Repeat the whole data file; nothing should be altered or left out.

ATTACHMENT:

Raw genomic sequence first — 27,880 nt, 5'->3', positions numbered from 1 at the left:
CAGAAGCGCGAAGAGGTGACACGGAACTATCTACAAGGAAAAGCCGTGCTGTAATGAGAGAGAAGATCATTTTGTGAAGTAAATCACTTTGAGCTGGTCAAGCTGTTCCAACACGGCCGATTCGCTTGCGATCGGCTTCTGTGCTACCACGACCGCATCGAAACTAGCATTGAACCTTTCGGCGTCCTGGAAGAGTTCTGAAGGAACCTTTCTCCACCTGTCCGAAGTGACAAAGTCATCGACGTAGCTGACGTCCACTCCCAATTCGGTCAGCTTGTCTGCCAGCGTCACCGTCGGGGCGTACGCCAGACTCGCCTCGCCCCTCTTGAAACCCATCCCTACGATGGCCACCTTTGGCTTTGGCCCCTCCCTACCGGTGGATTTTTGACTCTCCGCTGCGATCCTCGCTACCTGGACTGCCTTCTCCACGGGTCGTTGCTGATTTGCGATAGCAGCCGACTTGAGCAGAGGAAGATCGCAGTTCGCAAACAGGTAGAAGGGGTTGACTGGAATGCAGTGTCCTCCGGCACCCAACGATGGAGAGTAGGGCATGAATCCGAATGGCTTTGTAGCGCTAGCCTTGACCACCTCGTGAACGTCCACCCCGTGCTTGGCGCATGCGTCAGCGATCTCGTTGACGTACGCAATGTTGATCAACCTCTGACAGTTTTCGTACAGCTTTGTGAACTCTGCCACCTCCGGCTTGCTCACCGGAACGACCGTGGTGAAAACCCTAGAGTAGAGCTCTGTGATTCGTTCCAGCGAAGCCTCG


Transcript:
Raw genomic sequence first — 27,880 nt, 5'->3', positions numbered from 1 at the left:
CAGAAGCGCGAAGAGGTGACACGGAACTATCTACAAGGAAAAGCCGTGCTGTAATGAGAGAGAAGATCATTTTGTGAAGTAAATCACTTTGAGCTGGTCAAGCTGTTCCAACACGGCCGATTCGCTTGCGATCGGCTTCTGTGCTACCACGACCGCATCGAAACTAGCATTGAACCTTTCGGCGTCCTGGAAGAGTTCTGAAGGAACCTTTCTCCACCTGTCCGAAGTGACAAAGTCATCGACGTAGCTGACGTCCACTCCCAATTCGGTCAGCTTGTCTGCCAGCGTCACCGTCGGGGCGTACGCCAGACTCGCCTCGCCCCTCTTGAAACCCATCCCTACGATGGCCACCTTTGGCTTTGGCCCCTCCCTACCGGTGGATTTTTGACTCTCCGCTGCGATCCTCGCTACCTGGACTGCCTTCTCCACGGGTCGTTGCTGATTTGCGATAGCAGCCGACTTGAGCAGAGGAAGATCGCAGTTCGCAAACAGGTAGAAGGGGTTGACTGGAATGCAGTGTCCTCCGGCACCCAACGATGGAGAGTAGGGCATGAATCCGAATGGCTTTGTAGCGCTAGCCTTGACCACCTCGTGAACGTCCACCCCGTGCTTGGCGCATGCGTCAGCGATCTCGTTGACGTACGCAATGTTGATCAACCTCTGACAGTTTTCGTACAGCTTTGTGAACTCTGCCACCTCCGGCTTGCTCACCGGAACGACCGTGGTGAAAACCCTAGAGTAGAGCTCTGTGATTCGTTCCAGCGAAGCCTCG